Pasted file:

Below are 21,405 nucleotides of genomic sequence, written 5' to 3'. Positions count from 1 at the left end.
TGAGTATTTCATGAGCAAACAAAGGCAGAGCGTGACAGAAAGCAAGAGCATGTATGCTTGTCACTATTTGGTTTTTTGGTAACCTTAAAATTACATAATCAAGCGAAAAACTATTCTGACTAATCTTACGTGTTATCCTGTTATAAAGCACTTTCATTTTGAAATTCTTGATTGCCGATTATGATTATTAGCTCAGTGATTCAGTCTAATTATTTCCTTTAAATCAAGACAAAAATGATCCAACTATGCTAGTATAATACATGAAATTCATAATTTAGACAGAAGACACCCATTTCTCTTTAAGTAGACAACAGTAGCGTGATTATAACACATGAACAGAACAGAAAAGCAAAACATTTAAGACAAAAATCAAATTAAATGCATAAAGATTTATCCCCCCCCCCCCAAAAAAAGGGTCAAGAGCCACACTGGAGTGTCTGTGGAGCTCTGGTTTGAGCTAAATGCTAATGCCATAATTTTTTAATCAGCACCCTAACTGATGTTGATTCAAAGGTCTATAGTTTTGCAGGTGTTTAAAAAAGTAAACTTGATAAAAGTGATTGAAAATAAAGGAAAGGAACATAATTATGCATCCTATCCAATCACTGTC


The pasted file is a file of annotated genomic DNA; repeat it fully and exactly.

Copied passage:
Below are 21,405 nucleotides of genomic sequence, written 5' to 3'. Positions count from 1 at the left end.
TGAGTATTTCATGAGCAAACAAAGGCAGAGCGTGACAGAAAGCAAGAGCATGTATGCTTGTCACTATTTGGTTTTTTGGTAACCTTAAAATTACATAATCAAGCGAAAAACTATTCTGACTAATCTTACGTGTTATCCTGTTATAAAGCACTTTCATTTTGAAATTCTTGATTGCCGATTATGATTATTAGCTCAGTGATTCAGTCTAATTATTTCCTTTAAATCAAGACAAAAATGATCCAACTATGCTAGTATAATACATGAAATTCATAATTTAGACAGAAGACACCCATTTCTCTTTAAGTAGACAACAGTAGCGTGATTATAACACATGAACAGAACAGAAAAGCAAAACATTTAAGACAAAAATCAAATTAAATGCATAAAGATTTATCCCCCCCCCCCCAAAAAAAGGGTCAAGAGCCACACTGGAGTGTCTGTGGAGCTCTGGTTTGAGCTAAATGCTAATGCCATAATTTTTTAATCAGCACCCTAACTGATGTTGATTCAAAGGTCTATAGTTTTGCAGGTGTTTAAAAAAGTAAACTTGATAAAAGTGATTGAAAATAAAGGAAAGGAACATAATTATGCATCCTATCCAATCACTGTC